With more and more budget cuts cropping up everywhere, the British education system is beginning to feel the strain. Many schools are having to consider cutting down on the more creative subjects that are being deemed unnecessary and of little significance in producing the next generation of professionals.
It is not only many government officials that see this cut on the arts as a positive step to make – several members of the older generation that I have discussed the topic with have similarly agreed. To many, subjects such as art, music, drama and photography are considered to be a drain on the taxpayer’s money – after all, what good is learning to take a photo going to do? But it is these people who are underestimating the value of creative subjects. It is these people who spent hours looking for the right painting to hang above the mantlepiece, have enjoyed many trips to the theatre or cinema and most likely sit on the train to work every morning with music of their choice blaring through their headphones.
Yes, it is true that not all those who study music will become the next Mick Jagger, in the same way that not every art student will have the fame of Frida Kahlo or Picasso. However, it is also known that not all English students will create works as brilliant as George Orwell, yet English, a “traditional” subject, is not being considered for cuts. Whilst English, maths and science are all compulsory up until the age of 16, subjects such as drama may not be offered to many students, stripping them of any choice. How will these students discover a new talent or passion? How will they gain confidence in themselves, begin to generate communication skills and express themselves? A day at school without any form of expression – a day made up of numbers, dates and words – seems one of utter misery to me.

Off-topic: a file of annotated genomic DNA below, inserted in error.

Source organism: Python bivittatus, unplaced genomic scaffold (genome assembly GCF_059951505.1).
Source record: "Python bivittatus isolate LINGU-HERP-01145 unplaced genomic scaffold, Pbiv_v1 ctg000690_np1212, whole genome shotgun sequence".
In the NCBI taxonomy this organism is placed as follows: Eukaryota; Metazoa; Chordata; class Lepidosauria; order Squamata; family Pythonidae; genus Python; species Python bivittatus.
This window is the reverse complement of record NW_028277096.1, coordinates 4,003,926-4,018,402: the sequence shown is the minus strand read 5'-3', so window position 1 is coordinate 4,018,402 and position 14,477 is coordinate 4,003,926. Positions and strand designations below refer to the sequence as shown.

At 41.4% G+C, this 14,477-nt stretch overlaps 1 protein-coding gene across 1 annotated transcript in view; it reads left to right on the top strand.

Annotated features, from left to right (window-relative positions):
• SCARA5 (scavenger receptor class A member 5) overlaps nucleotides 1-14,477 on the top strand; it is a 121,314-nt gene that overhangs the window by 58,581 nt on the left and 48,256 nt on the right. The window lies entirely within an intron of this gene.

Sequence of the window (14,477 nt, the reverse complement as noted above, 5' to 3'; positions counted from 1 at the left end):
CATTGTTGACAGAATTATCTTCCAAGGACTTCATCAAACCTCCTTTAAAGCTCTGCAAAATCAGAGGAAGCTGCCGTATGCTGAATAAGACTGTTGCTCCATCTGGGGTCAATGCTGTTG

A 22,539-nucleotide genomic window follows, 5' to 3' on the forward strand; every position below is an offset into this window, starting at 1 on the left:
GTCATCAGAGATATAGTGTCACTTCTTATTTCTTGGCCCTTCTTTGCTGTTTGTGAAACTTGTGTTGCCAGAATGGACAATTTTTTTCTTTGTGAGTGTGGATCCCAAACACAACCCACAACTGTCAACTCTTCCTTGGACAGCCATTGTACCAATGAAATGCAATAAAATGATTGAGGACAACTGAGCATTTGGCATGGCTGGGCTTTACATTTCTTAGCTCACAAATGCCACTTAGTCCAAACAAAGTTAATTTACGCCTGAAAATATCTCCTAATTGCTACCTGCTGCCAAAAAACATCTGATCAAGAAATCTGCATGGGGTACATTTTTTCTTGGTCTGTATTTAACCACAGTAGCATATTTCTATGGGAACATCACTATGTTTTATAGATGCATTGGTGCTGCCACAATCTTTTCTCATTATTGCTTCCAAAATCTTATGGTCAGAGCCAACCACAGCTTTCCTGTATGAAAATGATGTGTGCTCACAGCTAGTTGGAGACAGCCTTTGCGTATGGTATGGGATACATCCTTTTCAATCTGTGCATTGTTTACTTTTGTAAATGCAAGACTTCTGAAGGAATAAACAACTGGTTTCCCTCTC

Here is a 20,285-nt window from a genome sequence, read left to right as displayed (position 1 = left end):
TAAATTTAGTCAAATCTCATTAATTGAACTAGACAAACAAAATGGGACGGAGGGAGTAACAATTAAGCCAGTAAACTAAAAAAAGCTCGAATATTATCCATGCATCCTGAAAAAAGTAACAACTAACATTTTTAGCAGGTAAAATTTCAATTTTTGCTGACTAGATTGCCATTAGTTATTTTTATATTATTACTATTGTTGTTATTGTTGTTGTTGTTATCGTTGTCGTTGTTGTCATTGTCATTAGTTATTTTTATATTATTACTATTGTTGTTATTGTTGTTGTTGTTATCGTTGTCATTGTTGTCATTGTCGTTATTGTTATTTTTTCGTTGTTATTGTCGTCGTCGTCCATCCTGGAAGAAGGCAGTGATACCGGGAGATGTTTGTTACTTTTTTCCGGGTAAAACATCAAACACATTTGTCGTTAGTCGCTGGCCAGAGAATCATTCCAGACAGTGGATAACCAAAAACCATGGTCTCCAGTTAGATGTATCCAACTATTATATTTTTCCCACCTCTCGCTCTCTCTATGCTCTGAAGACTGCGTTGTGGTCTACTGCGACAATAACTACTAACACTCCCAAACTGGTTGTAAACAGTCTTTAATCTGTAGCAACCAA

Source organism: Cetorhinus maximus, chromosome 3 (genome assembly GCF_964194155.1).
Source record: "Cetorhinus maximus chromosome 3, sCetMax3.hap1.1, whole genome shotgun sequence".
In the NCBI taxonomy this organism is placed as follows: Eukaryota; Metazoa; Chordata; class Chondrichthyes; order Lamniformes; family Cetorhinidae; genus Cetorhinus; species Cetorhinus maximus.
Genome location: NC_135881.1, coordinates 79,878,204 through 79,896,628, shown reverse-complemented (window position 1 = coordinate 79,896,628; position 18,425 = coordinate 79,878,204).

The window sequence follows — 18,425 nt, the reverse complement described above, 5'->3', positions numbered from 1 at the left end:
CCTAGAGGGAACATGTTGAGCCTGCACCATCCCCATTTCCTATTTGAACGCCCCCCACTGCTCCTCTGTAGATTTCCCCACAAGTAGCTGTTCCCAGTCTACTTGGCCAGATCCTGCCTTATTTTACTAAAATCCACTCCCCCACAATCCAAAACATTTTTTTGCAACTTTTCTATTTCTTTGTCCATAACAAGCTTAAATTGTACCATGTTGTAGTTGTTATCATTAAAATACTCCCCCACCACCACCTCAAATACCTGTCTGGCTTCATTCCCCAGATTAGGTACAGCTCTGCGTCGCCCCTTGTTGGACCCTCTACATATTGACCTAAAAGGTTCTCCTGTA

But the problem with ending the inclusion of creative subjects in the syllabus would not only be the resulting boredom of students. It would lead to a hole in the British culture. With no musicians, artists, photographers, dancers or actors, we’d lose all sense of ourselves. We’d be importing art and music more than ever before, and whilst appreciating the creations of other countries is important, we’d have very little to show for being British. Similarly, those who study something may do so simply because they enjoy it, not because they expect to pursue it. I studied Law at A-Level to find that whilst I enjoyed it and it interested me, I would probably not make a brilliant lawyer. However, the skills that I gained when studying Law I was able to transfer across all of my subjects, helping me to become a relatively well rounded student.
Often, even “traditional” subjects look to art to help students fully understand them. When studying the romantics, it was impossible for me to fully understand the period by reading a few poems, and so we were encouraged to look at paintings of the time. Similarly, when studying Hamlet we were told to watch the stage production if possible, to fully understand the presentation of the play. GCSE and A-Level history students look at sources, including photos, paintings, inscriptions and articles, throughout their courses. It is clear that the arts are necessary in fully grasping the topics of other areas. Unlike what many may believe, it is awfully difficult to teach a subject straight out of a textbook, just like how it is difficult to keep a class of 30 interested in poetry without showing them a rap version found on YouTube. Different medias and platforms are used in schools on a daily basis, and not only in art or music classrooms.
Without offering students choice in what they study, we run the risk of creating generations of clones who exceed in academia but have completely neglected creativity. The government is wrong in considering allowing cuts in creative subjects across Britain, and should be instead focused on creating rounded students, who have had access to a range of education and are therefore able to form their own decisions on what they wish to pursue. Criticisers of so called “doss subjects” must first think about how often they themselves are happy to appreciate the arts before they ready themselves to reject them.